How Can Corinthians Afford Manchester City's Carlos Tevez?

Brazilian clubs bidding £40 million is previously unheard of, but is the money all from TV and marketing or are the shady MSI one again involved?
Avatar:
Author:
Publish date:
Social count:
4
Brazilian clubs bidding £40 million is previously unheard of, but is the money all from TV and marketing or are the shady MSI one again involved?

Six years ago, in a very suspicious transfer, Brazilian giants Corinthians signed Argentinian starlet and Manchester City captain Carlos Tévez from Boca Juniors in a 32-million-dollar deal. The goal was only one: sell him to Europe some time later so that (suspicious) mavericks MSI could spread the wealth to its soviet-style mysterious shareholders. A few years and scandals later, they all want to meet again as the paulista club offers 35 million euro to take the iconic striker from Manchester City. All would be paid within four years thanks to TV rights and marketing revenues, the club says.

After giving Corinthians the national title in 2005, when Tévez was chosen the best player in Brazil, MSI investors left and the side was relegated soon later. The paulistas regrouped, but that wasn’t enough to take the pride back to the country’s 2nd most popular club. Economist Luis Paulo Rosemberg, marketing director, had then his eureka moment. “Why not bring Ronaldo and make him club partner/player?” The Phenomenon, at the end of his career, accepted the offer. He got a lot of money for himself and a Brazilian Cup to Corinthians.

Now Rosemberg wants to take the next step: a “Tévez-tsunami” to fill the empty space left by Ronaldo’s farewell and to show the world Brazilian football is in a transformative moment. Other South Americans are already flocking to the country, but the Argentinian would be the cherry in the rich cake Brazilians are baking. Nonetheless a controversial cherry: he is still linked to MSI, whose role in the negotiation is active, but not crystal clear yet. Is it an attempt to make it up for Corinthians, whose president Andres Sanchez is a close friend of executive Kia Joorabchian? The club says no, but few people believe it. So let the roars begin.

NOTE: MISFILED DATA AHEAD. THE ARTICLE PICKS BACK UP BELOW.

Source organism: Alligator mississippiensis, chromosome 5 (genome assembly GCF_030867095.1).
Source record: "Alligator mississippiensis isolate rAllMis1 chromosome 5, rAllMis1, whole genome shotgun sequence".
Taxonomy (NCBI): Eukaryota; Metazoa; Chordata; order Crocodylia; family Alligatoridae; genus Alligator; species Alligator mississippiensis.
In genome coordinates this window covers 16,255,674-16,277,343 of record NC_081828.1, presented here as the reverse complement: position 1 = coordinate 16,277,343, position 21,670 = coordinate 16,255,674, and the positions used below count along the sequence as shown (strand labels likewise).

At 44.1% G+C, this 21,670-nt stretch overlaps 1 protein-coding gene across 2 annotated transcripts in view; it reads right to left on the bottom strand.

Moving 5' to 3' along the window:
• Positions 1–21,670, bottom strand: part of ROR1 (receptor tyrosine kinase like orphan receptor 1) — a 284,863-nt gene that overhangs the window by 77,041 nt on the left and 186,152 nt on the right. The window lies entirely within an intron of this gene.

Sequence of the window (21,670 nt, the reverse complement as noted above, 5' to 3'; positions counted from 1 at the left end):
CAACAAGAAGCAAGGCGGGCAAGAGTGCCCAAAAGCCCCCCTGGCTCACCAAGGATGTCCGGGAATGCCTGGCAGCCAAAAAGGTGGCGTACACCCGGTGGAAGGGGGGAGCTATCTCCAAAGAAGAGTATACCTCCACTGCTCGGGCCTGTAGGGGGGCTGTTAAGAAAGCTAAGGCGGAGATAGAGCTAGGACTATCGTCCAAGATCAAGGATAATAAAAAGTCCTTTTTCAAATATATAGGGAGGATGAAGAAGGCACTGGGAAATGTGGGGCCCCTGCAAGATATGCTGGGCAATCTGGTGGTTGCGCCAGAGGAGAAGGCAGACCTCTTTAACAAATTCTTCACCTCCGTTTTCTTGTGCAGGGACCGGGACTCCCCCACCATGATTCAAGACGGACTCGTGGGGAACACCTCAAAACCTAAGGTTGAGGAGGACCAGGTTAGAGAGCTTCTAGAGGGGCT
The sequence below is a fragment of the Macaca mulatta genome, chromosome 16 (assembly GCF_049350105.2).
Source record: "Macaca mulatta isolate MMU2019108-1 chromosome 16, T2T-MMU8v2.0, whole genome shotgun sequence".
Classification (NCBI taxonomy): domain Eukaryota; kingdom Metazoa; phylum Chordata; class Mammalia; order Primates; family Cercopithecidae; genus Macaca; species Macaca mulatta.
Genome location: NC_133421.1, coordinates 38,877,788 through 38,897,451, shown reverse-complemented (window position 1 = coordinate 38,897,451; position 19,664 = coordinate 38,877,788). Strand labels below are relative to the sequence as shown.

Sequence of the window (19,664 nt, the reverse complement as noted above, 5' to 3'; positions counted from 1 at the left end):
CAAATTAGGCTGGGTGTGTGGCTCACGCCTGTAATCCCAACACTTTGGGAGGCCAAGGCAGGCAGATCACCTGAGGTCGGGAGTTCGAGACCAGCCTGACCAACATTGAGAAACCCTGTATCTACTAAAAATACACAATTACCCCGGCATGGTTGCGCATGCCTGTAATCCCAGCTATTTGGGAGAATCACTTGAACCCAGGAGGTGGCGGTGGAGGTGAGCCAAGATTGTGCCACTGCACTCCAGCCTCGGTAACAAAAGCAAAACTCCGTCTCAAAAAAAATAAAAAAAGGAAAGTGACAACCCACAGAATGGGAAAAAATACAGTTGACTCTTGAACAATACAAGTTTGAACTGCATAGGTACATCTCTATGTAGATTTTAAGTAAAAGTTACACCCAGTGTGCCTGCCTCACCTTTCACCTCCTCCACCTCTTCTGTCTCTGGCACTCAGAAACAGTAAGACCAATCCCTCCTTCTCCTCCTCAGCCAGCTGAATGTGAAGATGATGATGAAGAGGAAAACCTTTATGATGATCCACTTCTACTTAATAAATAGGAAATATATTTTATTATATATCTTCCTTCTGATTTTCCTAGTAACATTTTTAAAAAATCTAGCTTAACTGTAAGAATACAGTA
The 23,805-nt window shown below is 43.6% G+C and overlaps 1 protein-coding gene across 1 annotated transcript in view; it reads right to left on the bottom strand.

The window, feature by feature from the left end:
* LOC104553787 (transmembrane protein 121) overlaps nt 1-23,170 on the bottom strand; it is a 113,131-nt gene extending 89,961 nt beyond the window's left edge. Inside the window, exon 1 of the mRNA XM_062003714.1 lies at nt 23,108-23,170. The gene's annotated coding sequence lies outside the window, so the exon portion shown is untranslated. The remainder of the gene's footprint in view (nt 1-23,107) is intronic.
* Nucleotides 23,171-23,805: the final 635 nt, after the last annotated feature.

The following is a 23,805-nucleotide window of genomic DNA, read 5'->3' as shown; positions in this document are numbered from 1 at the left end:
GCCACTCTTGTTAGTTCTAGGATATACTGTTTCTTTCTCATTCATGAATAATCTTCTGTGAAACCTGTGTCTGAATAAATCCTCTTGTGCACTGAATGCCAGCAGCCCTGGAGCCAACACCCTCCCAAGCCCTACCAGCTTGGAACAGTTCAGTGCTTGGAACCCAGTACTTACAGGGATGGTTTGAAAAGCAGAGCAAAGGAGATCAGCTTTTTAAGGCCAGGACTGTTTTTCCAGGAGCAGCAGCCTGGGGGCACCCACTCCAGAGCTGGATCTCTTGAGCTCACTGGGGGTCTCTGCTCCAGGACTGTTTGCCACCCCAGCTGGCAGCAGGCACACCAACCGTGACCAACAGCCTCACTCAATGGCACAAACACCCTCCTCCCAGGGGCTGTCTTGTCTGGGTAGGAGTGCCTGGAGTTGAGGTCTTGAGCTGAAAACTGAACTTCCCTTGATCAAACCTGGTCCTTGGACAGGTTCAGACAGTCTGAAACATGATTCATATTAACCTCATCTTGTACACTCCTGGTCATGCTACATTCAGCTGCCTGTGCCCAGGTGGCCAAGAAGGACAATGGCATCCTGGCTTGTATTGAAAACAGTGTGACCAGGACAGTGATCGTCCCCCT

According to Brazilian regulation, the tsunami has about 8 days to hit. Otherwise, Carlos will be left kicking his heels.

“Brazil in 2011 is very different from 2005. We are economically empowered and we will soon import players from Europe”, said Rosemberg to the Brazilian media. “We wanted to have Clarence Seedorf until a few weeks ago. As he preferred to stay at AC Milan, we looked for someone valued in Europe that would make our 30 million fans happy. No one could do that better than Tévez, since he left we want him back.”

To pay the fee, Corinthians accepts giving away up to 25% of its TV revenues in the next four years. Its future stadium, which might open the next World Cup, and the sponsors would help the club pay 10 million euros a year to the 27-year-old. That’s less than he gets at City, but it’s surely a lot for a young man who misses his friends and family in Buenos Aires slums: they are just 3 hours away from Sao Paulo.

Tévez is now with Argentina at Copa America. Asked by a TV reporter he said: “If they want me at Corinthians, I’ll go. We are strong in this attempt to return”. He already told Manchester City he wants to return to get back to where he once belonged. First option would be Boca Juniors, but his favorite club in the world is broke. Corinthians seem to have leeway to have Tévez soon – provided the striker is saying the truth about his willingness. If there is no Russian tycoon involved in the operation, hell yeah, why not? According to Brazilian regulation, the tsunami has about 8 days to hit. Otherwise, Carlos will be left kicking his heels.

Why One Man City Fan Won’t Cry For Carlos Tevez

RIP Mike Doyle: The Granite Heart And Soul Of Manchester City

Devanet Cole and 4 Other Manchester City Stars of The Future

Manchester City Can Topple Manchester United With The Signings Of Arsenal’s Clichy And Nasri

Click here for more Manchester City stories

Click here for more Football and Sport stories

Click here to follow Sabotage Times on Twitter

Click here to follow Sabotage Times on Facebook